I think about the fight to save Fenway Park and my own role — lining up three of the five votes on the Boston City Council to publicly come out against the $1B eminent domain boondoggle, effectively stopping the megaplex, all the time. When I ever get around to writing my book, it will be an interesting chapter (and I have most of the docs, too).
    Saving Fenway Park was a no-brainer. But many who were involved had no idea what to do. Organizing them and me working, too, to take on Mayor Menino, his flaks and minions, tens of millions in giveaway state aid, etc., was worth it even though it “cost me” my “political career” LOL. Some of my insider friends never forgave me; many openly hated some of the members of the Fenway Action Coalition. I still have emails from Stephen Mindich about the project and his concerns about losing his building. Richard Ross, too (God rest his soul, he died on Flight 11), who became a close acquaintance even though we came from different worlds entirely (he is probably not too happy to see that his land turned into the mall it is now. Neighborhoods change though. At least they named a street after him).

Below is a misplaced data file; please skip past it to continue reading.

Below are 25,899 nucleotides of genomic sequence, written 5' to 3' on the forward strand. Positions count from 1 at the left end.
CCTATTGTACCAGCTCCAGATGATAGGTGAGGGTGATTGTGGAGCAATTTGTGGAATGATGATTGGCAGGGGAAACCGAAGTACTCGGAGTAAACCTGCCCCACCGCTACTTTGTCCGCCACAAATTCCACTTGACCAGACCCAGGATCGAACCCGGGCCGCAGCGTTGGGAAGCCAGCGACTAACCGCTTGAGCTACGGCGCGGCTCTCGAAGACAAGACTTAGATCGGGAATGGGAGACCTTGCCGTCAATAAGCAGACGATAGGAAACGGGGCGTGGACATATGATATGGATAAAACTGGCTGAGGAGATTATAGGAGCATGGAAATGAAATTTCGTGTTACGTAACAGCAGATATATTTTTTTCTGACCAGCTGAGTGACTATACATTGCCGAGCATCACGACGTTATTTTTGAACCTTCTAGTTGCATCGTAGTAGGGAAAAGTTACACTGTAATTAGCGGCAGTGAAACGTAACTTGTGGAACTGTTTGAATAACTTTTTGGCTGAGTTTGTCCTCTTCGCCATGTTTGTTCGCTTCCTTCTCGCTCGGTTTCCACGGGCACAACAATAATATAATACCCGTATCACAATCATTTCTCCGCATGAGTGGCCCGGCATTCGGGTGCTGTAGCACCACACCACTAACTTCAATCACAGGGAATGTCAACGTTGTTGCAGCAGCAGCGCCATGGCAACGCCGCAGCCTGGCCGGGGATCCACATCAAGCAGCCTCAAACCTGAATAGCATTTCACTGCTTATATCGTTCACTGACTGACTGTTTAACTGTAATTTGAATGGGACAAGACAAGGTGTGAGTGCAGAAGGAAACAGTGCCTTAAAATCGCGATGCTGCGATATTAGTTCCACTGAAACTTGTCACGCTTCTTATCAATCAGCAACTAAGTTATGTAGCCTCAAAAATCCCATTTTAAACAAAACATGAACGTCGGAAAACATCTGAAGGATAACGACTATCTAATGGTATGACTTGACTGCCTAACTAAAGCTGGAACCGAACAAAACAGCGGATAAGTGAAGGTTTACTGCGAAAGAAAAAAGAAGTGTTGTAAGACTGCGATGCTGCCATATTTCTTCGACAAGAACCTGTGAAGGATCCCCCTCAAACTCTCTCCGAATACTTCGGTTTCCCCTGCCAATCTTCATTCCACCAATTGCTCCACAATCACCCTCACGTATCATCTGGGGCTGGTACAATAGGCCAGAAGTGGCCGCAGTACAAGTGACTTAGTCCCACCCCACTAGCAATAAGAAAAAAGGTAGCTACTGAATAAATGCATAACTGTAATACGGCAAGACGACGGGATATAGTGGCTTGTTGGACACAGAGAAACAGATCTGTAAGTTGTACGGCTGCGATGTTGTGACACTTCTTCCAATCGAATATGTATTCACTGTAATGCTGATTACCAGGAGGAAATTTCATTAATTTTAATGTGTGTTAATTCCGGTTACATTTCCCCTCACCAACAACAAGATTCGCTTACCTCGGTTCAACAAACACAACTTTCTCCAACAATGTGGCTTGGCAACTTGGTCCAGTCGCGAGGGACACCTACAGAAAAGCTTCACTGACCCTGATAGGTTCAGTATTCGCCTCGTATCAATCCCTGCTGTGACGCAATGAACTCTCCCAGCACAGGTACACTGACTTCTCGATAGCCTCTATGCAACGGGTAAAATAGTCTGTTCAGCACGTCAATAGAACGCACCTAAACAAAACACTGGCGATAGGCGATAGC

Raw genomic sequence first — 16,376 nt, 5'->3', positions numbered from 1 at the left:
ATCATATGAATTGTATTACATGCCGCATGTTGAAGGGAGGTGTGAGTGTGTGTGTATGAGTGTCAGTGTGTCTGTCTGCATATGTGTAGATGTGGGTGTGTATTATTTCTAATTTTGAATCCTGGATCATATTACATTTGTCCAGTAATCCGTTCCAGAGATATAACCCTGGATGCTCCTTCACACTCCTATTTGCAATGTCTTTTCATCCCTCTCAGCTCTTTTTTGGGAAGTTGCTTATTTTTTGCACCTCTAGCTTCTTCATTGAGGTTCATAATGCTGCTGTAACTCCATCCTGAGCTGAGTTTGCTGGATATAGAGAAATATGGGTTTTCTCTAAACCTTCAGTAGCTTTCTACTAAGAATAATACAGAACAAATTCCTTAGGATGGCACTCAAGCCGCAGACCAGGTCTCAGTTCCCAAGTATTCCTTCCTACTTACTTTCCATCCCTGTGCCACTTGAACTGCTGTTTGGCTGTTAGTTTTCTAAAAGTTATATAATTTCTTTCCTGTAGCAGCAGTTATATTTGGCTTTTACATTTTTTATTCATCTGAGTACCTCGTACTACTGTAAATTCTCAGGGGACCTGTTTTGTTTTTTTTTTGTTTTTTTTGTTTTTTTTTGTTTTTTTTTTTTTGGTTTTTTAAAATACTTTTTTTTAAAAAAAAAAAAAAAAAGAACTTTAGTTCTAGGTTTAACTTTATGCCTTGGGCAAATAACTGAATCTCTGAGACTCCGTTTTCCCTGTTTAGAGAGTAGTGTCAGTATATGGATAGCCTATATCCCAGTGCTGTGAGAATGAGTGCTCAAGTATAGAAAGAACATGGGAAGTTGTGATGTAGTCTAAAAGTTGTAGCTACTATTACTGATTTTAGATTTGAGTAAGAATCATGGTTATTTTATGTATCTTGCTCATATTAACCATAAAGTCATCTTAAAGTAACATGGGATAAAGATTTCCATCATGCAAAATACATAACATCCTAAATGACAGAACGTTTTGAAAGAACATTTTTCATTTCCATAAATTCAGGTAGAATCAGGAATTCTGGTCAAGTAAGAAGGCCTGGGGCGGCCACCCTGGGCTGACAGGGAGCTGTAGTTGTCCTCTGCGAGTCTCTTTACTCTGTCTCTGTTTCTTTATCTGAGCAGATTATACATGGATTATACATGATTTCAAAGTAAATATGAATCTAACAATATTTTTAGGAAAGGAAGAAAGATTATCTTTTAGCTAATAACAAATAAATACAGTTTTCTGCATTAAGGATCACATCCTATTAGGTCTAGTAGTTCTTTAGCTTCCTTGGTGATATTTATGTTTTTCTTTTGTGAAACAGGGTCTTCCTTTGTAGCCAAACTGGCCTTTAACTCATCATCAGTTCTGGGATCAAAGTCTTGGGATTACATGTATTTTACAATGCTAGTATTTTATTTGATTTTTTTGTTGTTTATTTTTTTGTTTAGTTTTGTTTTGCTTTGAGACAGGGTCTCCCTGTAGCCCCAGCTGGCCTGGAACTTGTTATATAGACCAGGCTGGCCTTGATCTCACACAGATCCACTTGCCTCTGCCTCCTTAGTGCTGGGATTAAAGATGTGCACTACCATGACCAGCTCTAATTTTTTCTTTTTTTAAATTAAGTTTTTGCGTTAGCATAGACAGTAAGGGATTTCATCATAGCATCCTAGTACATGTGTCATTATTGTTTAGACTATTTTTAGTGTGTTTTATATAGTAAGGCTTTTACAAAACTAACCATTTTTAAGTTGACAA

There was a lot of great coverage of that fight — including in the Boston Phoenix. The Herald (Macero, always fair), and the Tab, too, had good coverage (that paper, as a weekly, wove all the neighborhoods together without taking away the daily beats from the Globe or Herald).
    But some of the coverage was abhorrent.
    There was the one journalist — well, not really a journalist, a stenographer for the business classes, who was constantly hip-checking the ragtag activists with “scoops.” It was strange how they would just appear at the worst times and were used to try and divide us. One day, they just disappeared from the beat. Years later, I heard a rumor they were getting pillow talk from an insider. That happens sometimes.